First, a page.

ABN Amro will pay 480 million to settle an investigation for failures in the fight against money laundering

The Dutch prosecutor’s office found serious deficiencies in the entity’s processes to combat money laundering in the Netherlands.

Offices of an ABN Amro subsidiary in Munich, Germany.

The dutch bank ABN Amro has agreed to pay a fine of 480 million euros to resolve an investigation by the Dutch authorities into deficiencies in the fight against money laundering and terrorist financing in the entity between 2014 and 2020, as reported by the credit institution.

The Dutch prosecutor’s office had detected in its investigation serious deficiencies in ABN Amro’s processes to combat money laundering in the Netherlands, such as client acceptance, transaction monitoring and client exit processes in the period between 2014 and 2020, as a result of which, in certain cases, the bank’s clients were able to abuse ABN Amro accounts.

As part of the agreement reached with the Dutch authorities, ABN Amro undertakes to pay a fine of 300 million euros, as well as to pay another 180 million euros as reimbursement.

“The amount of the fine reflects the seriousness, scope and duration of the deficiencies identified,” the bank said, warning that this figure will have an impact on its accounts in the first quarter of 2021.

“As a bank, we not only have a legal duty, but also a moral one, to do everything possible to protect the financial system against abuse by criminals”, admitted the CEO of ABN Amro, Robert Swaak, for whom this agreement “marks the end of a painful and disappointing episode for ABN Amro.”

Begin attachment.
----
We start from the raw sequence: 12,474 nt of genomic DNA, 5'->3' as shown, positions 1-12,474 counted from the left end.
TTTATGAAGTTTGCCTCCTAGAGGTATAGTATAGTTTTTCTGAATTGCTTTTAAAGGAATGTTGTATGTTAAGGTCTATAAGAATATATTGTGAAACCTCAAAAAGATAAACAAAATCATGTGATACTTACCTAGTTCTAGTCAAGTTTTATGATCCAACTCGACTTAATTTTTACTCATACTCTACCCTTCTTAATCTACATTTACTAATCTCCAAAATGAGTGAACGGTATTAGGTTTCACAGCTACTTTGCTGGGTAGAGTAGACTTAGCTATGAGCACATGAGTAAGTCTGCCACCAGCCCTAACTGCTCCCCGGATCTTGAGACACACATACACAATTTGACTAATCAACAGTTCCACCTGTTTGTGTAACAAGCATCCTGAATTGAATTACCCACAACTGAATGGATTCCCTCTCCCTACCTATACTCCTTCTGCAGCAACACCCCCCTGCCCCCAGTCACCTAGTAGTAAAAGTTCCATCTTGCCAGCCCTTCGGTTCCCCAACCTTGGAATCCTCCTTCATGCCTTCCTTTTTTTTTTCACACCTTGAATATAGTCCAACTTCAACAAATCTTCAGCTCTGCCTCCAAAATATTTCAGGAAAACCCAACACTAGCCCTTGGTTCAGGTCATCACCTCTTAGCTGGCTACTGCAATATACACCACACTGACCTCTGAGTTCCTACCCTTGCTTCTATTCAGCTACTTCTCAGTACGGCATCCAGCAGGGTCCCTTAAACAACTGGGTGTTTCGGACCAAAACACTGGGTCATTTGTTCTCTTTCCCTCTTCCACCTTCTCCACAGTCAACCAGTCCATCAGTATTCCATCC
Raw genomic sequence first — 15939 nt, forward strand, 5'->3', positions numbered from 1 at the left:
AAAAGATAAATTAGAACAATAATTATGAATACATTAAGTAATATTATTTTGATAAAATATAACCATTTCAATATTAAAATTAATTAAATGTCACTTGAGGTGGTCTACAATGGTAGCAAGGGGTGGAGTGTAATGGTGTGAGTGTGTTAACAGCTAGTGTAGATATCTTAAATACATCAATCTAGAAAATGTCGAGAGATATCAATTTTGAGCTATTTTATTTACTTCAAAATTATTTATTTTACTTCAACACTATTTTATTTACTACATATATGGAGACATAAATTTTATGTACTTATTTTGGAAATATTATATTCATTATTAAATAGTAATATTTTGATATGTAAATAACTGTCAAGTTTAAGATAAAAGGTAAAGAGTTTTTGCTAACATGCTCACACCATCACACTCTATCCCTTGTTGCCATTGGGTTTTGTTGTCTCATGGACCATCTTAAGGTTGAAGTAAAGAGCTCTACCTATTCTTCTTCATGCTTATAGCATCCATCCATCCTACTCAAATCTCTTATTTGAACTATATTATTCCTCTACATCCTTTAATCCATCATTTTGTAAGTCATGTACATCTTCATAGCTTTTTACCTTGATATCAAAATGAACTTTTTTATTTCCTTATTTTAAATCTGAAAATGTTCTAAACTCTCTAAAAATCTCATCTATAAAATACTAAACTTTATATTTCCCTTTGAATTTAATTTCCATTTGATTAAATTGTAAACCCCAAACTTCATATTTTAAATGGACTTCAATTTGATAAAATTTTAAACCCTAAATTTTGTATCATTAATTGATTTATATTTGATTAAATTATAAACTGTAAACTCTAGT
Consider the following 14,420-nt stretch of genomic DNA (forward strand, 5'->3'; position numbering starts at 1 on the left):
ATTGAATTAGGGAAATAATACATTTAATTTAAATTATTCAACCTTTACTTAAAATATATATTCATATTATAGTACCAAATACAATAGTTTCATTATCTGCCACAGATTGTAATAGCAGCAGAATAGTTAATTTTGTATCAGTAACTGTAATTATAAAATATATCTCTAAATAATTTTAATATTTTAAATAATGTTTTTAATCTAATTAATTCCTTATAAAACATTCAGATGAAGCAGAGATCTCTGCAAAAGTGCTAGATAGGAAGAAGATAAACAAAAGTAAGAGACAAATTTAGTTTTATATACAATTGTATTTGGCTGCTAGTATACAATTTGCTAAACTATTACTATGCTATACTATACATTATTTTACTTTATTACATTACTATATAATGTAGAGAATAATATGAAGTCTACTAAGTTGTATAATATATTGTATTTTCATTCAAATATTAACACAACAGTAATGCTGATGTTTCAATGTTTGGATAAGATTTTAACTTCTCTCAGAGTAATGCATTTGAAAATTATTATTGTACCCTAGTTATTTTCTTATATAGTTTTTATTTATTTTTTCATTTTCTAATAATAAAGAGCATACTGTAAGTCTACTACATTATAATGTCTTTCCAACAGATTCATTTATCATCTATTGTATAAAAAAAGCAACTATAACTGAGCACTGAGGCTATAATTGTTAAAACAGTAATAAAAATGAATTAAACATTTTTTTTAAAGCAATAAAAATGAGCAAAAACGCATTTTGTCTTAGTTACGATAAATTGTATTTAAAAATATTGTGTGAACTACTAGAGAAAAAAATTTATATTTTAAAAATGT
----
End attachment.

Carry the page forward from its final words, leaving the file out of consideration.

Cambio the CEO and Danske

Furthermore, Danske Bank, Denmark’s largest lender, has announced the appointment with immediate effect of Carsten Egeriis as the new CEO of the entity replacing Chris Vogelzang, who has resigned from the position, which he assumed in June 2019, after being related in the Netherlands to the case of alleged money laundering during his time at ABN Amro.

The Danish bank had resorted in 2019 to the appointment of the Dutch Vogelzang as the bank’s chief executive after being involved in a money laundering scandal through its Estonian subsidiary.

“I am very surprised by the decision of the Dutch authorities. I left ABN Amro more than four years ago and I feel comfortable with the fact that I handled my management responsibilities with integrity and dedication.Vogelzang has pointed out, who has stressed that his status as a suspect does not mean that he is finally charged with any charge.

“However, given the special situation Danske Bank finds itself in and the intense scrutiny the bank finds itself in, particularly in relation to the fight against money laundering as a consequence of the still unresolved Estonian issue, I do not want you to speculation about me gets in the way of Danske Bank’s continued development, “he added.